It’s hard to watch a good man go down, but that is exactly what I find myself doing everyday now since Ai Wei Wei’s battle with the Chinese government took over the front pages of a lot of the mainstream media and China related blogs. He is a heroic figure and, for Westerners, his return from confinement earlier this year, his continued defiance in the face of one of the world’s most oppressive and brutal governments, and the support he has from intellectuals around the world give him an aura of invincibility.
But Free Ai Wei Wei is a lot like Free Tibet: Doomed to failure. And here are the reasons why:
1) Weiwei’s support comes from two major places, the foreign media and Weibo, China’s Twitter.
The foreign media paints Weiwei into a very dark corner in today’s China, because a large majority of Chinese are not just patriotic, but also very nationalistic. Any foreign taint on a cause gives pro-government forces ammunition to shoot down that cause and, more importantly, sway the indifferent observer.
A case in point is the 1001 Ming and Qing chair’s Fairytale installation Weiwei did in Kassel. This has become a rallying cry for pro-government wumao and fenqing who call for the return of China’s heritage and label weiwei a traitor and a criminal for taking antiques abroad. We in the West have no idea what it feels like to have “pieces of the country” stolen and taken abroad for foreigners to look at. America does not have the history and Europe’s antiques are either in Europe or loaned out. We did all of the stealing; so when an Egyptian or Indian or Chinese cries out for the return of antiques, we might not comprehend it. But the emotion is real.
What this does is obscure and twist the conversation away from the freedom of artists to express themselves and the right of the state to oppress, harass and imprison people with impudence and instead focus the discussion on Weiwei’s credentials as a “patriotic Chinese” – something that resonates with every single Chinese person.
2) Weiwei is virtually unknown outside of Weibo. The vast majority of Chinese people have no clue who Ai Wei Wei is, what the fuss is all about, or why they should care. I wrote a story for the Hypermodern about the Wenzhou Train crash that talked about the government’s willingness to keep Weibo vibrant as long as the conventional media remained silent. The reasoning is simple: Weibo users are still a minority and, alone, are incapable of threatening the actual power of the government. Annoying? Yes. Dangerous? Not really. But if the masses get mobilized, then the state can fall in a matter of months.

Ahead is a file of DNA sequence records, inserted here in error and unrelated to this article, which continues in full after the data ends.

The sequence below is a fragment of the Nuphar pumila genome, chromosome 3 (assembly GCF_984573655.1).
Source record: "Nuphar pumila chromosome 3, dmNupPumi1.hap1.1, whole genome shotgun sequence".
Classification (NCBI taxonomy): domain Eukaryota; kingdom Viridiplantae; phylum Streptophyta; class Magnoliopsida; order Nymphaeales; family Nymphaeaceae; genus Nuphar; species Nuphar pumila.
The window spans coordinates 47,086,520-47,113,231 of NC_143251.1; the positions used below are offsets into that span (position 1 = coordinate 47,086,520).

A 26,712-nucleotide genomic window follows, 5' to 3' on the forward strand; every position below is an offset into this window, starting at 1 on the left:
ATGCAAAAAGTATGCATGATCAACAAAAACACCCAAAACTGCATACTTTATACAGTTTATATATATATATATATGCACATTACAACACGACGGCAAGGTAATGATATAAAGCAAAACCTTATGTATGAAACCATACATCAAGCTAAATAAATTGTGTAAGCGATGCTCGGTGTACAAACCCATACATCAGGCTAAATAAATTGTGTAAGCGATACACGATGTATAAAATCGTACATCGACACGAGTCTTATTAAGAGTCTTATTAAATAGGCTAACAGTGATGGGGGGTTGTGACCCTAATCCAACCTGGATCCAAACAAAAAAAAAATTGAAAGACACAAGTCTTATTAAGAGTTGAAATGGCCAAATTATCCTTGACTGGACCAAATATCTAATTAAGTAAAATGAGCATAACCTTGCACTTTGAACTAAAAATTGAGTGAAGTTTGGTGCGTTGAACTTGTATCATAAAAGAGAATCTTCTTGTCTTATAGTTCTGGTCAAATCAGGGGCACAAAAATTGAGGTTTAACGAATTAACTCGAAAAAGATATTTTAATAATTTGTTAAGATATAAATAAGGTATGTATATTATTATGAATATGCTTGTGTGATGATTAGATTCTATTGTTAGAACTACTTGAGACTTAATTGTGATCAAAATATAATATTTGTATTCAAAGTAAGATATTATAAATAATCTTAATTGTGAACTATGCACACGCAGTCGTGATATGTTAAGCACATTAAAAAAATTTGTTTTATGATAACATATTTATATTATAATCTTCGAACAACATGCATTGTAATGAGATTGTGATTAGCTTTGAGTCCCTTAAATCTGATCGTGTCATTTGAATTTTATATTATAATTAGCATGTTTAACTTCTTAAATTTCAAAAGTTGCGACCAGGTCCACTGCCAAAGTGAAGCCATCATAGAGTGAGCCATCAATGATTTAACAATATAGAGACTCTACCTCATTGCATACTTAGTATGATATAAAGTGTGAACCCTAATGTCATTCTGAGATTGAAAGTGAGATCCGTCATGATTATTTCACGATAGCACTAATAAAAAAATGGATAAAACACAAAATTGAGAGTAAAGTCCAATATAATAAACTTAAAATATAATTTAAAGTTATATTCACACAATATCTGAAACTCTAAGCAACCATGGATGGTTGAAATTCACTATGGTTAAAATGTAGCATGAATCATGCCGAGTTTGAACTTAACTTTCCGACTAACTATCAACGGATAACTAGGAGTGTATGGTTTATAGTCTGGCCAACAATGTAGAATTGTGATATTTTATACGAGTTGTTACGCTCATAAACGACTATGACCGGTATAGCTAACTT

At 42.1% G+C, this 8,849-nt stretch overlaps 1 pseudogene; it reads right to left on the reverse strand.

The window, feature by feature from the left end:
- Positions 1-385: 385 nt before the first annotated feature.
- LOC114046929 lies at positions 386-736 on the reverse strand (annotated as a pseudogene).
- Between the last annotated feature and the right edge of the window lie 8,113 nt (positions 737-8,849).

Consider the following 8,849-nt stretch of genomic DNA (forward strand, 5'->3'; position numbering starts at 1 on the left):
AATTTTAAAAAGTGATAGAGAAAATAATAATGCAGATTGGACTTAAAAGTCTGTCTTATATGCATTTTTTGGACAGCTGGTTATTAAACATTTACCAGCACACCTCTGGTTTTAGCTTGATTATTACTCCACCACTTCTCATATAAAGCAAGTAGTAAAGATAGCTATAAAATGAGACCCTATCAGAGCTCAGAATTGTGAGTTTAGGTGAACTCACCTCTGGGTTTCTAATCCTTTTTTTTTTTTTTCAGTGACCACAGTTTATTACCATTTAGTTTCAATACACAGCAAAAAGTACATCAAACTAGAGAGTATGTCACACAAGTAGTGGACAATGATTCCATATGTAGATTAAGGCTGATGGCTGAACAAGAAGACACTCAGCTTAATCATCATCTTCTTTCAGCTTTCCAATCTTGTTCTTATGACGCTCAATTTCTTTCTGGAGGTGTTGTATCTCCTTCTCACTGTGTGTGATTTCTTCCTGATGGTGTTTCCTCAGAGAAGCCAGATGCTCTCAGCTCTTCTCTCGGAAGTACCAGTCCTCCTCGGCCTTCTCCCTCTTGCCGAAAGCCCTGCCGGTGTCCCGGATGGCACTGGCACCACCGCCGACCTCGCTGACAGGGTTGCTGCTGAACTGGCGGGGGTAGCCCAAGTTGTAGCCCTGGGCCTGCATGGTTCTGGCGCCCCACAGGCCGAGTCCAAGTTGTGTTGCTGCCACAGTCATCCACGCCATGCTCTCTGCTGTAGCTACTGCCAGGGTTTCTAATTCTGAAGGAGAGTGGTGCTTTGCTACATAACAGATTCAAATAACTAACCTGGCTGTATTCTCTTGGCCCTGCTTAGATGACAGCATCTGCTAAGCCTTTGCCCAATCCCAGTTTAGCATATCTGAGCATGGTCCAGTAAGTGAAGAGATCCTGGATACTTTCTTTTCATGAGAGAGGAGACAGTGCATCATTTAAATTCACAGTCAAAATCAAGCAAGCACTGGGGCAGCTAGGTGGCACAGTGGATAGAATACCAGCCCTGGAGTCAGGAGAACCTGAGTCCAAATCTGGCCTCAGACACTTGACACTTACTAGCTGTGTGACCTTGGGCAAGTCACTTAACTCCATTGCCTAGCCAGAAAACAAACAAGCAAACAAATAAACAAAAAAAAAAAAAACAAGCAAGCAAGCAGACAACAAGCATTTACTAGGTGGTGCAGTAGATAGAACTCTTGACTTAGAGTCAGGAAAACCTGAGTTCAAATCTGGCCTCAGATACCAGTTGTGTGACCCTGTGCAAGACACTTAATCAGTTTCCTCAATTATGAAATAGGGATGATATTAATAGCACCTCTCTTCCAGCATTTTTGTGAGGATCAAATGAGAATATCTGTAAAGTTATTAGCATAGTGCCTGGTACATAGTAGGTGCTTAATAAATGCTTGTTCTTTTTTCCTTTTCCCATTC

Now Weiwei’s Weibo account has been axed for good. He has hundreds of thousands of supporters on Weibo, and probably millions of passive supporters, but they are currently powerless to do anything against the other 1.4 billion Chinese and the government that rules them.
3) And the number one reason why Ai Wei Wei will fail is that Chinese do not care about what he is fighting for. In yesterday’s post I briefly mentioned my thoughts on Chinese dreams and American dreams: Most Chinese today seek a stable life in which to raise children; Americans seek meaning and self-fulfillment. Fighting for a bearded fat dude who Tweets with foreigners, takes pictures of naked ladies, hustles antiques out of the country and evades taxes is just not on the agenda for a billion Chinese.
Ai Wei Wei will inspire people, both here in China and abroad, but as a martyr only. Until the millions and millions of Chinese who are barely making it have the luxury to consider freedom of speech and the role of the artist in society, fights like his will be glorious, emotional but, eventually, futile: He will most likely go to jail or leave the country and then Chinese touched by him will have to do some soul searching.
The best that can happen for China is that each Chinese inspired by his fight turns to his/her child and starts teaching …